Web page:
The Chrysomelidae family is a group of beetles, that is commonly referred to as Leaf Beetles. This family comprises of more than 35,000 species, classified into over 2,500 genera. Hence, it is considered one of the most common and largest beetle groups, from which many species can be encountered very commonly.
The adult leaf beetle attains a length of 5 -15 mm, and has a brightly colored body. Different species have different features and body shapes. Some are oval shaped, whereas some have elongated and more flattened shape with a dark head. They possess antennae that are half of their body length. The most amazing feature of this insect is that it can easily hide its antennae and legs inside their cover of the wings, especially when it is seated on a leaf. These beetles are related to the Longicorn Beetle species, and both possess a very similar body shape.
The leaf beetle species predominantly feed on Acacia and Eucalyptus leaves. The larvae and the adult leaf beetle feed on plant material, and store the chemicals gained from the plants in their body. Thus, they are poisonous to those who eat them. This also makes their body color become brighter.
Leaf beetles are considered as a common pest group that attacks numerous type of shrubs and trees, found in the Minnesota landscape. There are many types in this group, but the most commonly seen are the Elm Leaf Beetle, Cottonwood Beetle and Imported Willow Leaf Beetle. The larvae of all these beetles look very similar, and the damage caused to the host plants are also same, but there is a difference in the life histories of these beetles. Please see below:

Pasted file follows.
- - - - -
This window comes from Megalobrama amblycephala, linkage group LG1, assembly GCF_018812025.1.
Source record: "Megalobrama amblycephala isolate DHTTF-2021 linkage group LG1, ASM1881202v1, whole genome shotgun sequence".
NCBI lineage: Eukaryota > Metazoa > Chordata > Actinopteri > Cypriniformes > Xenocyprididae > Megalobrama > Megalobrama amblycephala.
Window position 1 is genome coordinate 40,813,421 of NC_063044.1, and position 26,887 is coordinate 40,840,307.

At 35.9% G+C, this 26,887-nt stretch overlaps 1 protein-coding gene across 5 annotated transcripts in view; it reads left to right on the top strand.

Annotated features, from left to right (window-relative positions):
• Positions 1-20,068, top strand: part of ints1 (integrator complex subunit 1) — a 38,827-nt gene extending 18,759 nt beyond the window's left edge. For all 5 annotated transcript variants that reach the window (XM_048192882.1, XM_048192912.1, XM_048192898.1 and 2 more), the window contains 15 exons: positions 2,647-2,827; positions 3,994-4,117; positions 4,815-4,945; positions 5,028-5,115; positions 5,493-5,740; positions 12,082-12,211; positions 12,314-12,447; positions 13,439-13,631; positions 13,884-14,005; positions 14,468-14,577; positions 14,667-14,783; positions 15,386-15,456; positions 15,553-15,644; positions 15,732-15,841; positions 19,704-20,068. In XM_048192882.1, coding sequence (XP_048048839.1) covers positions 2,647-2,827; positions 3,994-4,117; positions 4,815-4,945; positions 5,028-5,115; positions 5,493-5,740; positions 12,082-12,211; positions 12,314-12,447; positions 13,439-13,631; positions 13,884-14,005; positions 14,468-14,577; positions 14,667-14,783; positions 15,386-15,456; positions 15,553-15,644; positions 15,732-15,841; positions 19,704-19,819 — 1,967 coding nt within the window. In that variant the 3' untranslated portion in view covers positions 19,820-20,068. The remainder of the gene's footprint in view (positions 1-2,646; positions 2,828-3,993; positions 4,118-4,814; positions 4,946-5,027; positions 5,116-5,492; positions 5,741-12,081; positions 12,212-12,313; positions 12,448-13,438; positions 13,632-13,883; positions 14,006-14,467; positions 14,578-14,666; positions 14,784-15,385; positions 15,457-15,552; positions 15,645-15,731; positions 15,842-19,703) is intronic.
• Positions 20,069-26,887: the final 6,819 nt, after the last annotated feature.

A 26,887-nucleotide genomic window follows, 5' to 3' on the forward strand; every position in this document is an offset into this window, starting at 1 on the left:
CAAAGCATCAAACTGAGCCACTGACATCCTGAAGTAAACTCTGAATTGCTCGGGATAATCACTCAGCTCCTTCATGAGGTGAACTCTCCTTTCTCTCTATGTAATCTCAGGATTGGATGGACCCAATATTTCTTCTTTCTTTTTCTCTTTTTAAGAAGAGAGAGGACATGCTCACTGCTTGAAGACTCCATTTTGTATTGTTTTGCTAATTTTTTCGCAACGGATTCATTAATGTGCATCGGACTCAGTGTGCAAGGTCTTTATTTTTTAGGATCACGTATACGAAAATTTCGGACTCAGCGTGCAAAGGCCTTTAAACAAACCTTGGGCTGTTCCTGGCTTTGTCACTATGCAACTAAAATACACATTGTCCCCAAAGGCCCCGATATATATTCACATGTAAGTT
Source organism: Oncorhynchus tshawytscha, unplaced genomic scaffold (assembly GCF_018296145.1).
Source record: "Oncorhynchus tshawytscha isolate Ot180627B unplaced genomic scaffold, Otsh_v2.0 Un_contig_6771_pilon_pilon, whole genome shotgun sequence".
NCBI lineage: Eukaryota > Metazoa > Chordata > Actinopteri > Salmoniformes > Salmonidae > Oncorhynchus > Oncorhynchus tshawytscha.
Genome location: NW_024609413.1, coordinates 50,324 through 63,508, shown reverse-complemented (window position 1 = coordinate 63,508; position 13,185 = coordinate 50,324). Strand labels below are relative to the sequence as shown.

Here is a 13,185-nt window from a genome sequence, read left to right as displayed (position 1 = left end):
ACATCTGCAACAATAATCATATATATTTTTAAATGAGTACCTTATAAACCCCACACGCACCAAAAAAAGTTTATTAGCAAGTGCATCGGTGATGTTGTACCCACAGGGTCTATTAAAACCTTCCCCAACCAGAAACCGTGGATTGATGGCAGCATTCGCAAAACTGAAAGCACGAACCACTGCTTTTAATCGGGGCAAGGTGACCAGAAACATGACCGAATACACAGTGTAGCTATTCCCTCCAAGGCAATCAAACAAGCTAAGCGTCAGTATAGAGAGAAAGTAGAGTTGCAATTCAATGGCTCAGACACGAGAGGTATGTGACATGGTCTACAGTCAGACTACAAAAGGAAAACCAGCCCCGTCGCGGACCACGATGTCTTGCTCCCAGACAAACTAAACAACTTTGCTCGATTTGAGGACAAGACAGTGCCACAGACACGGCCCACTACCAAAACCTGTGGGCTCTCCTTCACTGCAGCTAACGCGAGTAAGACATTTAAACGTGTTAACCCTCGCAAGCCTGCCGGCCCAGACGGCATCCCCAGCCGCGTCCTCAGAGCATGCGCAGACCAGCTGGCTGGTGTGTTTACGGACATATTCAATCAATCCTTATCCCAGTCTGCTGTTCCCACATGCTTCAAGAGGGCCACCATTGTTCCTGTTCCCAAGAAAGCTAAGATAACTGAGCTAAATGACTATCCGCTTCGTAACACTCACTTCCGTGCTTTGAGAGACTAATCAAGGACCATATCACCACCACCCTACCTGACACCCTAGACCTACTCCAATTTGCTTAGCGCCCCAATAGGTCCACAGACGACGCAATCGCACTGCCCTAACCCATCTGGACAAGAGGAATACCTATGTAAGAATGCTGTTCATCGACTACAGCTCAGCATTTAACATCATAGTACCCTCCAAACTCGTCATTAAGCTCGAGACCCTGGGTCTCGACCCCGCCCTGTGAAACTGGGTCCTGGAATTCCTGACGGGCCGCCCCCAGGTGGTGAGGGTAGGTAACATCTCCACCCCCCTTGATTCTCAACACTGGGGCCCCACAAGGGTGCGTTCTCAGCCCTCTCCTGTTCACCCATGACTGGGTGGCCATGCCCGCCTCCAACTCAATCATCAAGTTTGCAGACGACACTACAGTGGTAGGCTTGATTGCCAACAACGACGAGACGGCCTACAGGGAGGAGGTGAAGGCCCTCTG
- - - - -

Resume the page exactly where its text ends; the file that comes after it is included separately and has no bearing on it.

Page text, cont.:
Elm Leaf Beetle
Elm Leaf Beetle – Photo by: Didier Descouens
The adult Elm leaf beetle grows from 1/4- 3/8 of an inch. It has an oval shaped body with an olive-green or yellow shade, along with dark longitudinal stripes that extends near the wing cover length. Behind the beetle”s head, there are visible three black patches. The larval form attains a length of ½ an inch, when completely mature, and exhibits a dull yellow body, designed with black lines. The Elm leaf beetle eggs are yellow to orange in shade and are produced in clusters. Just before hatching, these eggs turn purple-black in color.
The adult beetle overwinters in secure locations, like under the bark of loose tree or inside their homes. As soon as the buds of the Elm tree starts to expand during the spring, these beetles approach those buds to begin the feeding process, and lay eggs on the underside of the leaf. After the larva emerges out of the egg, it starts feeding on the leaf, giving it a transparent appearance by leaving only the central veins. Such feeding manner is termed as “window feeding”. The destruction of the leaves increases to a greater extent, as their feeding increases to the lower and the upper side of the leaves, when the larva matures. Heavy infestation may give a complete brown appearance to those affected trees, and also lead to early dropping of leaves. But, the adult beetles comparatively cause less damage to the plants, as it only creates holes in the leaves, which are not very hazardous. Within 2 to 3 weeks, the larvae matures and stop feeding, after which, they migrate into the soil from the feeding sites to pupate. The adult beetle emerges within a period of 1 to 2 weeks, after which, soon a second generation is produced.
Imported Willow Leaf Beetle